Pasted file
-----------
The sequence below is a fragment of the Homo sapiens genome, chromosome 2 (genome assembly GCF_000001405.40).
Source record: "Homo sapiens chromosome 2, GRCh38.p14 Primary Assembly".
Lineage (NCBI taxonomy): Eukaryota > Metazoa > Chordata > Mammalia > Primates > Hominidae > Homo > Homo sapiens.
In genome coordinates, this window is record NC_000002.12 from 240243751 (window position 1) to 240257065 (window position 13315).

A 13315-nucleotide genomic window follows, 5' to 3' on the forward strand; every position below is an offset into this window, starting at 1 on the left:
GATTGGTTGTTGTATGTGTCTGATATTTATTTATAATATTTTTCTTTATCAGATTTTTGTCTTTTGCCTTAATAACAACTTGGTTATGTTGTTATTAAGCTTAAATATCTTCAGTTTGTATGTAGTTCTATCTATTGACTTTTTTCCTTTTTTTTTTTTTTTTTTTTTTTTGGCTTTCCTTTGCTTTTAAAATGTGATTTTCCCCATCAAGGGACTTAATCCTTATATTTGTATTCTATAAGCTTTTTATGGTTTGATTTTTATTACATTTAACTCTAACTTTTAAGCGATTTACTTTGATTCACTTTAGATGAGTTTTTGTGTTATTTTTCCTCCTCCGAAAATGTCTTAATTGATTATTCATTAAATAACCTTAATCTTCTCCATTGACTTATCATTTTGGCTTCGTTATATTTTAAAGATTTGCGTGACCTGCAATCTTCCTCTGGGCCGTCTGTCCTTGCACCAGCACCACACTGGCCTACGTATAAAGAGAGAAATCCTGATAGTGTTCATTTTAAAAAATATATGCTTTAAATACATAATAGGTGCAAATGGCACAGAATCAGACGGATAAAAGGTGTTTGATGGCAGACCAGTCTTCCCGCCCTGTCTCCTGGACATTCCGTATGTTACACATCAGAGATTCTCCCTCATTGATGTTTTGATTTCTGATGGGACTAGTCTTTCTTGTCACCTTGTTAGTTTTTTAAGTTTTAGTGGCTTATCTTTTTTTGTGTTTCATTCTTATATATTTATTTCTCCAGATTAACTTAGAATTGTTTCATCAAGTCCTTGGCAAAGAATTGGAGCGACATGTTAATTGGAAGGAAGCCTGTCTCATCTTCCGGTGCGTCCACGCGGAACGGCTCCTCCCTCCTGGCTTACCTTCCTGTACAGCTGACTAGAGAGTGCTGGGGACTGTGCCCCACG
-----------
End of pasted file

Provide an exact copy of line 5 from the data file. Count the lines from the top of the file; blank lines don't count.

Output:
A 13315-nucleotide genomic window follows, 5' to 3' on the forward strand; every position below is an offset into this window, starting at 1 on the left: